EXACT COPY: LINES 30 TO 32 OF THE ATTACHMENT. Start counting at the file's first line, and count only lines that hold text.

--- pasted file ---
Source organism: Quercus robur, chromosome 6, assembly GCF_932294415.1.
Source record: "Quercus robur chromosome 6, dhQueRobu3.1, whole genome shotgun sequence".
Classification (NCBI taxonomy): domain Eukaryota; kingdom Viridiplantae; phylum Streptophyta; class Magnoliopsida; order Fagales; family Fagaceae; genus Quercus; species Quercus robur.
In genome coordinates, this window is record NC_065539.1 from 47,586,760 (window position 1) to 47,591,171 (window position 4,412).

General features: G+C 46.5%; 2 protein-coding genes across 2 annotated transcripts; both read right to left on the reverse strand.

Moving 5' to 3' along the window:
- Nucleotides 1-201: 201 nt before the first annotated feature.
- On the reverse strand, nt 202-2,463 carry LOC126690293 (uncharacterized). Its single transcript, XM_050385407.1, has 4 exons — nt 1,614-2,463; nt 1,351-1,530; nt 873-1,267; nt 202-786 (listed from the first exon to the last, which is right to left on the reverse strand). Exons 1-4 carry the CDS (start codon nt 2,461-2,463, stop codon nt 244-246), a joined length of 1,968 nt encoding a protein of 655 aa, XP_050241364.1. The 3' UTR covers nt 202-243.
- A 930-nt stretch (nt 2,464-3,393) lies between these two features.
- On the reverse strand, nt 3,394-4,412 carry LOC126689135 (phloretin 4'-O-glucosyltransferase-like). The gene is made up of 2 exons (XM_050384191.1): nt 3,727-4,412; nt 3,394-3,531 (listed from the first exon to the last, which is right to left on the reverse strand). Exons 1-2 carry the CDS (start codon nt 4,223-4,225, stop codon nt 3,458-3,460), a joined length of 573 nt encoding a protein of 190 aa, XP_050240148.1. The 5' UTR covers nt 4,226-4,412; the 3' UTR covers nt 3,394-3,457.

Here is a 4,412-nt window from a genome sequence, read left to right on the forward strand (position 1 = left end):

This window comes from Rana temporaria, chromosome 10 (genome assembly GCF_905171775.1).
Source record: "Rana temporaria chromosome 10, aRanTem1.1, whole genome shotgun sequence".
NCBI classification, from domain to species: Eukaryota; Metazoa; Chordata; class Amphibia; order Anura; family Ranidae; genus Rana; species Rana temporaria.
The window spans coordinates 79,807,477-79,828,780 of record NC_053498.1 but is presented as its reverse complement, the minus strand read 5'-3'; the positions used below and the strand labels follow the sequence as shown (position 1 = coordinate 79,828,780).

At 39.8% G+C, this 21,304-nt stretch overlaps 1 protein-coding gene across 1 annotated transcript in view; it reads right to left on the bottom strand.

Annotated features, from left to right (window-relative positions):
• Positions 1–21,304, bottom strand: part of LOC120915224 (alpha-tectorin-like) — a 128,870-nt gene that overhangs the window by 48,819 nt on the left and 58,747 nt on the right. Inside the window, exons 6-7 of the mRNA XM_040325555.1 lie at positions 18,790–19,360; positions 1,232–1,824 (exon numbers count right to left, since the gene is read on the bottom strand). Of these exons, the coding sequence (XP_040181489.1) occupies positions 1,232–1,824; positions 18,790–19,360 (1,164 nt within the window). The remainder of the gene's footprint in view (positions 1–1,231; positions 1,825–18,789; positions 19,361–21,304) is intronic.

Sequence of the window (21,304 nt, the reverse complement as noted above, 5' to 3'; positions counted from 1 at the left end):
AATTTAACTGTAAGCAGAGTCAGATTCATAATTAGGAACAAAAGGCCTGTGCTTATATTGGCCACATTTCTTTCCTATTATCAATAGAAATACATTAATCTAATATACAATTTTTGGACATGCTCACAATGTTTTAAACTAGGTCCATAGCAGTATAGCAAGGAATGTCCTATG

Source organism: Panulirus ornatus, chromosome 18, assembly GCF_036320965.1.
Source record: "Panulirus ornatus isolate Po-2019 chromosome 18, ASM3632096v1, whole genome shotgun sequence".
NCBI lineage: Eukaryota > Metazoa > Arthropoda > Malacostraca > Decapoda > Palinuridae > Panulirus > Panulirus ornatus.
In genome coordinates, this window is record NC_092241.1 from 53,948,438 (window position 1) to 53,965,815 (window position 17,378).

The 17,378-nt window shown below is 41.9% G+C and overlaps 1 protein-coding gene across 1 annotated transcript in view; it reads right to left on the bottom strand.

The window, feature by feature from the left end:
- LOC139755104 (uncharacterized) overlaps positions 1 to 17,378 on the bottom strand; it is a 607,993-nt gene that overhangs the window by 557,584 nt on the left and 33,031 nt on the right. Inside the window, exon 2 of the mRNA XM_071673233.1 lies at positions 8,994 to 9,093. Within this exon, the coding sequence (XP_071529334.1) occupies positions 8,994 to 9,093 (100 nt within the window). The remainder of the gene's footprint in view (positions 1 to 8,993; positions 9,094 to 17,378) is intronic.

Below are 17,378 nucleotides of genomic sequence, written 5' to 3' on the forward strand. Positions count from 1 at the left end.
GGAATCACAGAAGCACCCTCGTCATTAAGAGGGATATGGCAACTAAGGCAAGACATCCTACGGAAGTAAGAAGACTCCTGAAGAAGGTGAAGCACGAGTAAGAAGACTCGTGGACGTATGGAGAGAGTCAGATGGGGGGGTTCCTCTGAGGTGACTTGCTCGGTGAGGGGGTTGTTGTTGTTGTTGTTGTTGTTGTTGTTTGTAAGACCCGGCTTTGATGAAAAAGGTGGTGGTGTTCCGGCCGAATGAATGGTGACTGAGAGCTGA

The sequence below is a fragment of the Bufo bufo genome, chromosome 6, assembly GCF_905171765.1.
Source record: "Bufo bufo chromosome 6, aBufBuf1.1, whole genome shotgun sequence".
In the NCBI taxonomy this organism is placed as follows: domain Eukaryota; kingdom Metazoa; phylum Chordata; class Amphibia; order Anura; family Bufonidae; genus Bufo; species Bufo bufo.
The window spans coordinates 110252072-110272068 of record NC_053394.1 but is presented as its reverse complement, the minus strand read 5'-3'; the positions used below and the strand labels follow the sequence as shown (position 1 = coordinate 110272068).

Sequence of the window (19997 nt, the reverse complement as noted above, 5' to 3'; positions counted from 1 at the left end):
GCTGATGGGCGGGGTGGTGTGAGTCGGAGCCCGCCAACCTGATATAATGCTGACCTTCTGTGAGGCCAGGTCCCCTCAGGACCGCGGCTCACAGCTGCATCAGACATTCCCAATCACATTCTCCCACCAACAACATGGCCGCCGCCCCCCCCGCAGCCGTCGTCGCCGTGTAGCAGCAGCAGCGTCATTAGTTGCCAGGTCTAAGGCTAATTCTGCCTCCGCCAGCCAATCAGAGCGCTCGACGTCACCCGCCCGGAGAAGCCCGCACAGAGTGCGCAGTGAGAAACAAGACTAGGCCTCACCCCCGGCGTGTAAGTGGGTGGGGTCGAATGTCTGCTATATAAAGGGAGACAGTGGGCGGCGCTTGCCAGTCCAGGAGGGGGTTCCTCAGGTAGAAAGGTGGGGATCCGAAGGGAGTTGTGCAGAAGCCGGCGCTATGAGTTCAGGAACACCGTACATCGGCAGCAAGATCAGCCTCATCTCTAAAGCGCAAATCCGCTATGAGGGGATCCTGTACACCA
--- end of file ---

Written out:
The sequence below is a fragment of the Bufo bufo genome, chromosome 6, assembly GCF_905171765.1.
Source record: "Bufo bufo chromosome 6, aBufBuf1.1, whole genome shotgun sequence".
In the NCBI taxonomy this organism is placed as follows: domain Eukaryota; kingdom Metazoa; phylum Chordata; class Amphibia; order Anura; family Bufonidae; genus Bufo; species Bufo bufo.